Hands on with Ricoh's RCD-7 digital camera

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Sometimes the digital video cameras from Ricoh don't get the respect they deserve. You don't usually hear them mentioned in the same breath as Kodak, Canon, Olympus, Nikon, and their ilk. But that should be about to change.

The last time I had the chance to experiment with a Ricoh digital camera, the RDC-5300, I was impressed, but not enough to switch from my trusty Kodak DC290. But now after two weeks of enjoying the new RDC-7 camera ... well, anyone want to buy a DC290?

The "all-in-one" 3.34 MP (million pixel) RDC-7 camera is capable of hardware-extrapolated resolutions to 7 MP. According to Ricoh, this makes it suitable for the most high-end print or studio photo applications. As a result, the RDC-7 is being targeted to mobile professionals, designers, artists, and photographers. Which may make it more camera than Yours Truly needs, but, man, it's sweet. Just think of the shots I could take while covering the next Macworld Expo.

It has a suggested retail price of US$899.99, but if you're looking for excellent graphic quality and versatility in a digital camera, it would be 900 bucks well spent. In fact, Ricoh prefers to call it an "Image Capturing Device" because it does so much more than "just" serving as a camera.

For instance, it's capable of capturing full motion video and sound as well as ultrahigh resolution stills. And it does all this with an impressively small (5.3 inches wide, one inch thick, a nine ounce weight) form factor. Its ultra-thin design makes it easy to slip into a shirt pocket. Plus, it comes with a carrying case that can be fastened onto a belt, if you prefer.

The RDC-7's body is smooth and curvy. Its design is well thought out. An easy-to-access mode dial lets you switch instantly between still, moving picture, text, and audio capture modes. And the shutter release and other buttons are easy to reach. The styling is smooth and free of annoying protrusions.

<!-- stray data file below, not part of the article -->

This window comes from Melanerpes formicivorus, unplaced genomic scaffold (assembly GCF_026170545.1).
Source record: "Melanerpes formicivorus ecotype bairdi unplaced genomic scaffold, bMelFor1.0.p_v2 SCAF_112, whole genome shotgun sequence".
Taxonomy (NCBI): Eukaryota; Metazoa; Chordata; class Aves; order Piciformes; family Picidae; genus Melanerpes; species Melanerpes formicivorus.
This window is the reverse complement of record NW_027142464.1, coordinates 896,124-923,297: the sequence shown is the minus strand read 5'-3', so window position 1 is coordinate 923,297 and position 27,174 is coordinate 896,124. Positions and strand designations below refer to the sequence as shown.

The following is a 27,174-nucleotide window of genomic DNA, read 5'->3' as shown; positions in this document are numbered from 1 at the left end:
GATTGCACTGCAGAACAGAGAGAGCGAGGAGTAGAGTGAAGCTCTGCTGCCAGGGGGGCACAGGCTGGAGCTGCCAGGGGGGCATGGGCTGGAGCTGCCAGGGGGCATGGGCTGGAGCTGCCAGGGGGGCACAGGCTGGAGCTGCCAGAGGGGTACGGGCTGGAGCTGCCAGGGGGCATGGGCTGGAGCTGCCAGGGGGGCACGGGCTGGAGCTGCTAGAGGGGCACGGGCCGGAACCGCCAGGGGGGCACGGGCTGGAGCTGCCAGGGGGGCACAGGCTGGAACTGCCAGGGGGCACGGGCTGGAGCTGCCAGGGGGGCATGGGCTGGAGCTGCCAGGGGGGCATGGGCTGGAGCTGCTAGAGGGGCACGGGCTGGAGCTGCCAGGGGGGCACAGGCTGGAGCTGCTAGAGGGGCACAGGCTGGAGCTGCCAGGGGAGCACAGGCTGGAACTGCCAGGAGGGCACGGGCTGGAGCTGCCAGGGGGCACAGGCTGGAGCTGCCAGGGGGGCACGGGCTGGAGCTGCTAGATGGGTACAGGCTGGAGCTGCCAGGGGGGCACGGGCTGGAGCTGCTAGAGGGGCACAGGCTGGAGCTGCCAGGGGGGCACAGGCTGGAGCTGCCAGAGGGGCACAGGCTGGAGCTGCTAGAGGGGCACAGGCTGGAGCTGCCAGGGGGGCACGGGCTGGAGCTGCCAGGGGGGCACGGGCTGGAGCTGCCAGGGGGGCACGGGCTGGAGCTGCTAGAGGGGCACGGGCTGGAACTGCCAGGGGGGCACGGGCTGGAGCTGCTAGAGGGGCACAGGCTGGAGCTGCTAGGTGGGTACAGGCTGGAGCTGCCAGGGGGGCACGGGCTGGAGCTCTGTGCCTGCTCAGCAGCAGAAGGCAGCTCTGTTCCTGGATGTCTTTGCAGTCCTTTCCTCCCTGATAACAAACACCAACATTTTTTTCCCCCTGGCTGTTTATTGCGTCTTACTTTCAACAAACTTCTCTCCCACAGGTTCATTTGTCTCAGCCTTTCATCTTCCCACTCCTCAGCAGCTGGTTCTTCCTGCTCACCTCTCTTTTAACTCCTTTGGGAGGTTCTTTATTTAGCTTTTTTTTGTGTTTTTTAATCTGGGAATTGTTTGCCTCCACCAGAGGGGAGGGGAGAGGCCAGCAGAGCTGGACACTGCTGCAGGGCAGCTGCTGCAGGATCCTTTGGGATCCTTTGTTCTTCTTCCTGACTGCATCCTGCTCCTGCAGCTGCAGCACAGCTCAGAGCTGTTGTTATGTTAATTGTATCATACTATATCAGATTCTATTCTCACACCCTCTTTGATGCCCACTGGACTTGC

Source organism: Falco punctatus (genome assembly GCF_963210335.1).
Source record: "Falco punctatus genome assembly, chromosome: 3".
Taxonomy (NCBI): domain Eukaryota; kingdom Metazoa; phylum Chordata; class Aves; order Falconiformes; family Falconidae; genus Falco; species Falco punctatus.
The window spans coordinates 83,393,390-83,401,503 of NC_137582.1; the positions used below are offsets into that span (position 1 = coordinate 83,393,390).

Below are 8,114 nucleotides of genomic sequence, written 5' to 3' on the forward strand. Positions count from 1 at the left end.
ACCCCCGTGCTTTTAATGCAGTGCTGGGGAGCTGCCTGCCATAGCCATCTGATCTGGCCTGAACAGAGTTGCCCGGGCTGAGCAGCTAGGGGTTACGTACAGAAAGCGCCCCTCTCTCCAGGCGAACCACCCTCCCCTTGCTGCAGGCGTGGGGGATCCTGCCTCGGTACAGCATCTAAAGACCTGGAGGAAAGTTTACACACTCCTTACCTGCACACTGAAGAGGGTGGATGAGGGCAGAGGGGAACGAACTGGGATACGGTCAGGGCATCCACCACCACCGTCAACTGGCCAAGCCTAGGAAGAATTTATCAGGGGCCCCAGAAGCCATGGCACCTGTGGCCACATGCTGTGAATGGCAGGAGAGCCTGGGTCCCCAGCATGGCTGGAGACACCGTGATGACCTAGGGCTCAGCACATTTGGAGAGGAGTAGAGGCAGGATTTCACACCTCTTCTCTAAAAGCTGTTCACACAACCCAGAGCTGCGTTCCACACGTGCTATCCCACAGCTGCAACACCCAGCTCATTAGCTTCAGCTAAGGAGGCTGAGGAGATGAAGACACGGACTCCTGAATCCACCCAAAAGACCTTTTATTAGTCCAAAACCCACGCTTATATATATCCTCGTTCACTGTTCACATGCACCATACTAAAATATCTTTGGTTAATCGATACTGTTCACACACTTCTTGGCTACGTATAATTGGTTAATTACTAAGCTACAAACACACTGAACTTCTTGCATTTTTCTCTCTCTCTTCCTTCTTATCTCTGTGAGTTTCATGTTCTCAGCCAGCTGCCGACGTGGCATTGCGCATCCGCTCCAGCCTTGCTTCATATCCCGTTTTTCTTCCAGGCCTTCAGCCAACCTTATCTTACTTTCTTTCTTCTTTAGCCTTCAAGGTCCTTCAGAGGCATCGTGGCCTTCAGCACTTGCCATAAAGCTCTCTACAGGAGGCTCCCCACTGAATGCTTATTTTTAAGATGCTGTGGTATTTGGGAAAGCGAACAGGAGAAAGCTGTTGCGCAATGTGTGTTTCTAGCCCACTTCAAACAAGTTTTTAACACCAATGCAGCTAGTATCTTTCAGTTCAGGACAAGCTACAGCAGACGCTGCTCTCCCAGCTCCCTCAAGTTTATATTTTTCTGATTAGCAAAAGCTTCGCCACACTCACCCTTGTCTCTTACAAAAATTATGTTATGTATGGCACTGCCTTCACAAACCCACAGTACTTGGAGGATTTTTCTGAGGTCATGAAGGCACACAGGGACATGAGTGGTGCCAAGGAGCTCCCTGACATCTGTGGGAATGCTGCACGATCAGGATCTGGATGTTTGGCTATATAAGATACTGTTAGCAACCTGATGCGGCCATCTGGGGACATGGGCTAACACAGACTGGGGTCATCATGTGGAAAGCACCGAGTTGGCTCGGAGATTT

It has a dual shutter. Regular digital cameras record portrait view subjects horizontally, so when processing the images on your Mac, you'll need to rotate 'em 90 degrees. The RDC-7's secondary release mechanism, on the front of the camera, eliminates this step by storing subjects in their correct orientation. Plus, it's also easier to see things with using the RDC-7's two-inch, 200,000-pixel active matrix screen, which swivels on two axes. What's more, it's easy to hold either vertically or horizontally, for portrait or landscape photography. You can even fold it flat for slide viewing.

The built-in flash unit offers several modes of operation. In Auto mode, the flash automatically calculates the distance and additional lighting required. The flash prevents overexposure, which commonly occurs with close-ups. You can choose from three manual modes to capture special moods: soft, normal, and strong. A preflash reduces red-eye.

Plus, the RDC-7 uses Ricoh's new multi auto white balance technology to optimize white balance to help you achieve results that are ... well ... balanced, even when using the flash.

The RDC-7 has a 3X optical zoom and one-cm macro capabilities, plus 8MB of on-board memory with SmartMedia expandability. The F2.6 7.3-21.9mm optical zoom lens is equivalent to a 35-105mm focal length on regular 35mm cameras. Macros are what you need when you're after close detail. The RDC-7 lets you get as close as one centimeter (0.4 inch) from a subject without losing the definition you enjoy at a normal shooting distance.


Whereas most digital cameras only use CCD autofocusing, the RDC-7 uses both this and external passive. According to Ricoh, the additional use of external passive autofocusing accelerates focusing and enhances performance with poorly lit subjects.

The Time Exposure mode lets you set exposures at one, two, four, or eight seconds. You can customize the settings for specialized photography environments, such as shooting in the dark, action scenes, or lighting effects.